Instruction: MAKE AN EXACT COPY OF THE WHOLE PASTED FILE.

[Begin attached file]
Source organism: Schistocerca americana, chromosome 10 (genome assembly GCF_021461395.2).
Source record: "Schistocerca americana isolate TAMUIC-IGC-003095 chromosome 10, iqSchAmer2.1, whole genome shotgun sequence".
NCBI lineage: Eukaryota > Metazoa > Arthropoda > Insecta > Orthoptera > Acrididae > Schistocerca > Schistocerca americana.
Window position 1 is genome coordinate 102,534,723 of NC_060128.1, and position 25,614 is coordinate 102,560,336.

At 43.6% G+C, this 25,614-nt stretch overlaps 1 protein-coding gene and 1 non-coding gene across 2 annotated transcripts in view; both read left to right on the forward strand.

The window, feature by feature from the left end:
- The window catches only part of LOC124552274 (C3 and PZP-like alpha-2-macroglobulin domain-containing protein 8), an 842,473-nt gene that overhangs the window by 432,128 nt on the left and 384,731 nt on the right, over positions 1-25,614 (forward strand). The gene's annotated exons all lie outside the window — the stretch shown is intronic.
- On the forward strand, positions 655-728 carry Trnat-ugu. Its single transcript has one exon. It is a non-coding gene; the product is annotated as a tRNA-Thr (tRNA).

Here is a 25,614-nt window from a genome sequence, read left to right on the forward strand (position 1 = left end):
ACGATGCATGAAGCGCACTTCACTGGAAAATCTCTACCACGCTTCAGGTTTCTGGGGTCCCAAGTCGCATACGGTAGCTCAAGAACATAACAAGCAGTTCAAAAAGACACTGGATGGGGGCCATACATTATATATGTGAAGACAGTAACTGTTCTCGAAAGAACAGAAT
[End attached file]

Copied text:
Source organism: Schistocerca americana, chromosome 10 (genome assembly GCF_021461395.2).
Source record: "Schistocerca americana isolate TAMUIC-IGC-003095 chromosome 10, iqSchAmer2.1, whole genome shotgun sequence".
NCBI lineage: Eukaryota > Metazoa > Arthropoda > Insecta > Orthoptera > Acrididae > Schistocerca > Schistocerca americana.
Window position 1 is genome coordinate 102,534,723 of NC_060128.1, and position 25,614 is coordinate 102,560,336.

At 43.6% G+C, this 25,614-nt stretch overlaps 1 protein-coding gene and 1 non-coding gene across 2 annotated transcripts in view; both read left to right on the forward strand.

The window, feature by feature from the left end:
- The window catches only part of LOC124552274 (C3 and PZP-like alpha-2-macroglobulin domain-containing protein 8), an 842,473-nt gene that overhangs the window by 432,128 nt on the left and 384,731 nt on the right, over positions 1-25,614 (forward strand). The gene's annotated exons all lie outside the window — the stretch shown is intronic.
- On the forward strand, positions 655-728 carry Trnat-ugu. Its single transcript has one exon. It is a non-coding gene; the product is annotated as a tRNA-Thr (tRNA).

Here is a 25,614-nt window from a genome sequence, read left to right on the forward strand (position 1 = left end):
ACGATGCATGAAGCGCACTTCACTGGAAAATCTCTACCACGCTTCAGGTTTCTGGGGTCCCAAGTCGCATACGGTAGCTCAAGAACATAACAAGCAGTTCAAAAAGACACTGGATGGGGGCCATACATTATATATGTGAAGACAGTAACTGTTCTCGAAAGAACAGAAT